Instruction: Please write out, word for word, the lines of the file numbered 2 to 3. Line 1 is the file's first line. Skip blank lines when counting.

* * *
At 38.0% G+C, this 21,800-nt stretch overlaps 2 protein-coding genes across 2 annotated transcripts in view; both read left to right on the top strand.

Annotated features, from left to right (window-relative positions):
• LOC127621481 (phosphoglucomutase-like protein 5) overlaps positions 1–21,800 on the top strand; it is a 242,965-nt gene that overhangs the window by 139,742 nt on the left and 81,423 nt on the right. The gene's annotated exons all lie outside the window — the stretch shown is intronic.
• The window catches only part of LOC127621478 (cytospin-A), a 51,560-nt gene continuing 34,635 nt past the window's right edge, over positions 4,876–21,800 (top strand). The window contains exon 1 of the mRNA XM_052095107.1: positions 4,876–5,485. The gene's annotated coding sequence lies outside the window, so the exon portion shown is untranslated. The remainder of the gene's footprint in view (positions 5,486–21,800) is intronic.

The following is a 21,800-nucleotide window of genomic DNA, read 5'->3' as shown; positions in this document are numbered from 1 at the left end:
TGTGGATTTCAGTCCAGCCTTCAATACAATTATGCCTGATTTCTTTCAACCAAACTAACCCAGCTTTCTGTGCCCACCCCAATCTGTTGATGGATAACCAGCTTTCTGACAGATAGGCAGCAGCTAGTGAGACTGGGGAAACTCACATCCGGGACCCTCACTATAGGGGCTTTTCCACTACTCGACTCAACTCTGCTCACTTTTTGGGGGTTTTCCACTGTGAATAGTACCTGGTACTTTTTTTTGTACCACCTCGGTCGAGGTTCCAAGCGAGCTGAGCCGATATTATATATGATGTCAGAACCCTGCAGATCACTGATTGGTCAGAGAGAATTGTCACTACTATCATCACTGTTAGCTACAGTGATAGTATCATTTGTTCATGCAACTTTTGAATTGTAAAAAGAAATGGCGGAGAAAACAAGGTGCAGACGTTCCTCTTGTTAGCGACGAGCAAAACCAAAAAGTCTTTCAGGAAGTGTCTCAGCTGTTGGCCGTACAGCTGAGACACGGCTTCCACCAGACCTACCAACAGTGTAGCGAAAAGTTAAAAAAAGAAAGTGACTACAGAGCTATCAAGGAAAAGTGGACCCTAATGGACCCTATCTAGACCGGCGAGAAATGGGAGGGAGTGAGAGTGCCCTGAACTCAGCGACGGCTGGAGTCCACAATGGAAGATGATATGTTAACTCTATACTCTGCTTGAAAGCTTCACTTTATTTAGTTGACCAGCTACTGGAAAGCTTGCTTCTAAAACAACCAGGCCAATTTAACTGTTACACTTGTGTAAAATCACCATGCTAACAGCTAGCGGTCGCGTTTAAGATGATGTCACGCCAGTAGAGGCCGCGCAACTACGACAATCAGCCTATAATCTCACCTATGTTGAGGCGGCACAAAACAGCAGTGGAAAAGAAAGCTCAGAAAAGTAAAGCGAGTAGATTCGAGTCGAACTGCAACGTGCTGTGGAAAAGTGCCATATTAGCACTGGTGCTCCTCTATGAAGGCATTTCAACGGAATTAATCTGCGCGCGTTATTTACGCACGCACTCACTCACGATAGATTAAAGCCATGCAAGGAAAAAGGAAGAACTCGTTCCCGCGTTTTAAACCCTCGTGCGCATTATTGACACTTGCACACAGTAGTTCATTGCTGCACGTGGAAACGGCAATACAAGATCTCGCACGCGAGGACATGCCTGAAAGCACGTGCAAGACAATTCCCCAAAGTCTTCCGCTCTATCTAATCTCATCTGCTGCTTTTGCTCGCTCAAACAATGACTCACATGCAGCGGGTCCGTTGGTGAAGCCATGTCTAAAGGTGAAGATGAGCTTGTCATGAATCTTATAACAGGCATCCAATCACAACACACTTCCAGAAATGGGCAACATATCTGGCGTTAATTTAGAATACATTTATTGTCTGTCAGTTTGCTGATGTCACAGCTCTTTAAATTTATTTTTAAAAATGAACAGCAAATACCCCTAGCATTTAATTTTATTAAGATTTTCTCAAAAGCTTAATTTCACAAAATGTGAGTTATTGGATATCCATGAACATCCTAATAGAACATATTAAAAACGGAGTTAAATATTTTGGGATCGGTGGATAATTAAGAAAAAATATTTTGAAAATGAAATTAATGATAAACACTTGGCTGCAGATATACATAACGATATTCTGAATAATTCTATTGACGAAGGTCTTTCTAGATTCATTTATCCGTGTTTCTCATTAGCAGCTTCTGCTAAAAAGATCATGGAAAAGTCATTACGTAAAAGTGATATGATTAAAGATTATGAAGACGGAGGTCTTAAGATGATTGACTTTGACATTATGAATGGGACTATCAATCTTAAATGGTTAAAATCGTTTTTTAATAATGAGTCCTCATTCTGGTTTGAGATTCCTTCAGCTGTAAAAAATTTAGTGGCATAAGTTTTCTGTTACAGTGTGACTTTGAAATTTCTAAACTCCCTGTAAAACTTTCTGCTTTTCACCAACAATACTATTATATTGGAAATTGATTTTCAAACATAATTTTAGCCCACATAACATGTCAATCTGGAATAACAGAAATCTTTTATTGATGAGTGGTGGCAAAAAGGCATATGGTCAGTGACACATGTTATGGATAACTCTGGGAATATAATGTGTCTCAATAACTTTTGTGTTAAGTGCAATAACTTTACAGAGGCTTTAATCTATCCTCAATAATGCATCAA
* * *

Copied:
Annotated features, from left to right (window-relative positions):
• LOC127621481 (phosphoglucomutase-like protein 5) overlaps positions 1–21,800 on the top strand; it is a 242,965-nt gene that overhangs the window by 139,742 nt on the left and 81,423 nt on the right. The gene's annotated exons all lie outside the window — the stretch shown is intronic.